There are actually even two more printing modes for the Officejet Pro X – Presentation mode and Maximum DPI mode.  To a normal user, I could not tell a difference between these two modes.  They were both extremely high quality prints and looked fantastic.  Maximum DPI mode seemed to be selectable in the driver when paired with HP Premium Photo paper as the media, while Presentation mode is available on plain paper as well as glossy presentation paper and other media.

In testing, I found that printing slows down when duplexing due to having to change paper path and print the other side.   The same goes for moving up to a higher quality of print.  As the video illustrates, one of my test documents was a 24 page text document with full color images on several pages and colored headings.  This document took just 23 seconds to print in General Office Mode and about 35 seconds to print in Professional mode (5 seconds until first page and then 30 seconds of print time).

Copies are slower than print jobs, also.  But the quality of the copies was excellent.  As a matter of fact, I put an original print and a copy side by side and if I didn’t know which was which, I would not have been able to tell a difference.  The automatic document feeder had a tendency to feed in pages slightly crooked.  It didn’t happen all the time, but the more pages in the document feeder, the more often this would happen.

At the same time, I have not experienced a single print misfeed while testing – which is a big thing.  With pages moving so quickly through the printer in General Office mode, I can’t believe that i have not had a single misfeed for the print path, but it hasn’t occurred.  That’s not to say it couldn’t, but in printing several reams of paper in testing, there hasn’t been a single print misfeed.

Other Functions of a Multifunction Printer

The Officejet Pro X line are all different variations of a multifunction printer.  The touch control panel is extremely responsive and responds well to touch commands including swipes to scroll between screens.  Handy shortcut icons lines the top of the home screen, including network settings and ink level buttons.  There is a shortcut for ECO settings that let you adjust screen brightness, set two-sided fax and copy prints, standby and sleep times for the printer.  There is a shortcut button for ePrint and for fax settings.  All of the same settings are available from the full Settings menu also.  The display is intuitive and easy to use.


On Windows, the model specific HP software and drivers worked extremely well for scanning.  On Mac, the scanning integrated with Image Capture and worked well.  Apple’s automatic driver discovery downloaded the print drivers specifically for the Officejet Pro X and the printer also worked with AirPrint driver enabled.   The HP Universal print driver worked extremely well with the printer.  This is a huge plus for enterprise and business customers who don’t want to maintain lots of different driver versions and who want to avoid compatibility issues on their print servers.


Scanning, both from the document feeder or flat bed, produces very clear scans.  The software on the computer, both PC and Mac, worked extremely well for initiating scans and controlling the settings of the capture.  Beyond scanning controls from the computer, the touch screen display also provides users with a lot of control from the printer itself.  This is particularly helpful in shared office environments where the printer may be around the corner.  Administrators can setup file share locations, computers and even email where scans may be routed with easy touch controls on the front panel.  The printer also features two USB ports (one below the touchscreen panel and one on the back of the printer) that can be used as a destination for scans also.   Configuration of network locations and computers to route scans is very simple from the web-based control panel or the HP utilities that ship with the printer.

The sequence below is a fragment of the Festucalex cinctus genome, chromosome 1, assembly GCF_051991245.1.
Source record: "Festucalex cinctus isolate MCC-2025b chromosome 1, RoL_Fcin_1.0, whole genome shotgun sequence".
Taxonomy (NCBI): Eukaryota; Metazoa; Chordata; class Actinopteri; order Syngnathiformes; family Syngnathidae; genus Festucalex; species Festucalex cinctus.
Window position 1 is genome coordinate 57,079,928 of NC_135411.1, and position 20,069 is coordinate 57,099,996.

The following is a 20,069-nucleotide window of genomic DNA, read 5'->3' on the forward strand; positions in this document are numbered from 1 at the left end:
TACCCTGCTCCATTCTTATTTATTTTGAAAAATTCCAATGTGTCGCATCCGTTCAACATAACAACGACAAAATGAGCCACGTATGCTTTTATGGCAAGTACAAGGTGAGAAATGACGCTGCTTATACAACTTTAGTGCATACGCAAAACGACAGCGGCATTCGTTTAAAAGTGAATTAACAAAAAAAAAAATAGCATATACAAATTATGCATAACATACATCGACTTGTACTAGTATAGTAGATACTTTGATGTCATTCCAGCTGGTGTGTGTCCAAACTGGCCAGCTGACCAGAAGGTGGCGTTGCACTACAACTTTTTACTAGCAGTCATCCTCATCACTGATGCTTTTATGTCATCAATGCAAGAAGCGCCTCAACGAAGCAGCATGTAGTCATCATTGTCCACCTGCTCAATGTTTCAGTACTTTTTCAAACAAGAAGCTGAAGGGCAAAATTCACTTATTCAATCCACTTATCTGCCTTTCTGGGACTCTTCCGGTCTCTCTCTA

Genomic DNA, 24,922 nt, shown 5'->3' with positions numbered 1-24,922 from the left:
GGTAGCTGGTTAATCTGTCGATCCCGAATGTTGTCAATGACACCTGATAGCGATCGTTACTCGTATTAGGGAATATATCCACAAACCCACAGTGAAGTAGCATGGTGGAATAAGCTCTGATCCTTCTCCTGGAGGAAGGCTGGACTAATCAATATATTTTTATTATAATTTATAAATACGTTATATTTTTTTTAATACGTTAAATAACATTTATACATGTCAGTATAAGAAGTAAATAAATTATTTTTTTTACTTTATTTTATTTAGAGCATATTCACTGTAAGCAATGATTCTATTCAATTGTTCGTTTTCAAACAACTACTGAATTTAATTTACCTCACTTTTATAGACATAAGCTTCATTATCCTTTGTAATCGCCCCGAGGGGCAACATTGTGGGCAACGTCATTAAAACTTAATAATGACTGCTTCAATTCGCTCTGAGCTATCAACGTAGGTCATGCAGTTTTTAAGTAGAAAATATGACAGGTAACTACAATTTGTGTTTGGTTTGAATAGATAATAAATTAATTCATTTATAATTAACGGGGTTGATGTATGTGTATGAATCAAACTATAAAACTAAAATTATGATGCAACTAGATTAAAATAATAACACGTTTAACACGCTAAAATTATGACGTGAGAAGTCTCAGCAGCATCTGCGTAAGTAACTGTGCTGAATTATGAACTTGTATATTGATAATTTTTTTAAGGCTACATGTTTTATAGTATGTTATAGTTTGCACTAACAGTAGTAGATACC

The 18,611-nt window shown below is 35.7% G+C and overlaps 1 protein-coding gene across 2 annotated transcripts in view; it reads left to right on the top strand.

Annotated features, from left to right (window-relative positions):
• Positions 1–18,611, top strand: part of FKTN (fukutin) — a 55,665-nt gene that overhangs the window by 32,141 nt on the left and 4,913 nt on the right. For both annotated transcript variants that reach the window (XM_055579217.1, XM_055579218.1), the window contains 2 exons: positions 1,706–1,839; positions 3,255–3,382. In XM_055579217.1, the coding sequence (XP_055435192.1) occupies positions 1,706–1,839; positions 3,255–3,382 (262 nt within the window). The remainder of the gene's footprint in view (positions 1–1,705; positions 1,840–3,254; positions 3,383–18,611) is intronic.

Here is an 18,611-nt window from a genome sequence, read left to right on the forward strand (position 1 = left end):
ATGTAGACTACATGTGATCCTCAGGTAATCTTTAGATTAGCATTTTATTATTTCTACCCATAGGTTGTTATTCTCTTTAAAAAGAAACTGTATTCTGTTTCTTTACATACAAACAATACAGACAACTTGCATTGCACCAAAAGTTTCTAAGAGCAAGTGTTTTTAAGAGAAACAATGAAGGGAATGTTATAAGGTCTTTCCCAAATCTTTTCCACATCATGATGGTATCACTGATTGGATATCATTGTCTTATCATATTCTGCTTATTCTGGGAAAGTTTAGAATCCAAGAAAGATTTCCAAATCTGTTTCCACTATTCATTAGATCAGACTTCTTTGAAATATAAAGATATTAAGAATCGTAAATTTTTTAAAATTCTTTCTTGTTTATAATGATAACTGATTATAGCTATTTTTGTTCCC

Direct  & Secure Printing

In addition to writing to USB devices, the printer can print directly from USB for recognized formats using the “Plug and Print” option in the touch controls.  The USB port on the back of the printer is a USB 2.0 port and it can be used as a temporary location for confidential print jobs to be stored and then retrieved and printed once you’re standing at the printer.  This is a hugely popular feature for shared printers, because you never want your co-worker looking at your paystub when you print it to a shared printer (or some other situation like that).

One Touch Apps (News & Forms)

Also, while talking about the touch screen controls, you have to look at the Apps section of the controls.  This section allows you to select from a number of web services delivered through hpeprintcenter.com that allow you to print common forms, daily news or many other things directly from the web, all without a computer.   Need music paper or graph paper, the OfficeJet Pro X can print that without you ever needing to search and find a template.  The ForbesDaily or TimesDigest apps allows you to print the latest newspaper or even schedule a daily print of news delivered directly to the printer, just like your daily paper used to be delivered to your doorstep.  With the decline of newspaper, this is a really nifty use for printing your news on-demand.   Oh and the TimesDigest (from the New York Times) even includes the crossword…


Network configuration is straightforward and simple.  The touchscreen controls make it a breeze to join an existing WiFi network, even a password protected one.  Connecting Ethernet is even easier.  The printer will obtain and address from DHCP or you may specify a static IP address easily through the web control panel or HP Utility on the computer.


Another huge plus is the number of pages you’ll get per cartridge.  The ink consumables of the Officejet Pro X are priced around $75 per color retail, but in all my thousands of pages of testing, I have barely moved the mark on any of the 4 ink wells, so in my experience, you’ll see thousands of pages per cartridge before needing to refill.

Disclaimer: HP provided the OfficeJet Pro X576dw MFP to me free of charge for review and a second unit to giveaway.  HP in no way influenced or had any editorial control over the views, opinions and conclusions that came to in the course of testing the printer.